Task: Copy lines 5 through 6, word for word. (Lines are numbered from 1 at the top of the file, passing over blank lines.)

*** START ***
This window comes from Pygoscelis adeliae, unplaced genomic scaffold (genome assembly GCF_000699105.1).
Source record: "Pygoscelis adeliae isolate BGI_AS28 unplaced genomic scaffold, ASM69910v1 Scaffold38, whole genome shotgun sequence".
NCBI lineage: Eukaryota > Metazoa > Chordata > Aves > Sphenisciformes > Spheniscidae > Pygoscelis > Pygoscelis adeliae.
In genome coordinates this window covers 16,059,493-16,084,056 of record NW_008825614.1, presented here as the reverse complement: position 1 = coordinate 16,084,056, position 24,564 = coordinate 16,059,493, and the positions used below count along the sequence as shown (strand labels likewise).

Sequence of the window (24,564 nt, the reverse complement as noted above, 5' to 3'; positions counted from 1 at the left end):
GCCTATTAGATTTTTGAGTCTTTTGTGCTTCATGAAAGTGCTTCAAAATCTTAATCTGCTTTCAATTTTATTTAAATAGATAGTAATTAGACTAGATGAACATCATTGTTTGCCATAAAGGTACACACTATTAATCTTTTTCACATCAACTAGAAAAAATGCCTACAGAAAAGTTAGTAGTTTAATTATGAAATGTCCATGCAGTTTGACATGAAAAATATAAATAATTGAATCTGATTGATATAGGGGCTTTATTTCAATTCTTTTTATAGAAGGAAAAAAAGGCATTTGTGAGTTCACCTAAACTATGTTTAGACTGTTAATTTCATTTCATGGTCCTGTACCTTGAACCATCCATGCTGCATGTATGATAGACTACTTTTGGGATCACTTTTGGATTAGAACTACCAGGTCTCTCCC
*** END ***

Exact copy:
Sequence of the window (24,564 nt, the reverse complement as noted above, 5' to 3'; positions counted from 1 at the left end):
GCCTATTAGATTTTTGAGTCTTTTGTGCTTCATGAAAGTGCTTCAAAATCTTAATCTGCTTTCAATTTTATTTAAATAGATAGTAATTAGACTAGATGAACATCATTGTTTGCCATAAAGGTACACACTATTAATCTTTTTCACATCAACTAGAAAAAATGCCTACAGAAAAGTTAGTAGTTTAATTATGAAATGTCCATGCAGTTTGACATGAAAAATATAAATAATTGAATCTGATTGATATAGGGGCTTTATTTCAATTCTTTTTATAGAAGGAAAAAAAGGCATTTGTGAGTTCACCTAAACTATGTTTAGACTGTTAATTTCATTTCATGGTCCTGTACCTTGAACCATCCATGCTGCATGTATGATAGACTACTTTTGGGATCACTTTTGGATTAGAACTACCAGGTCTCTCCC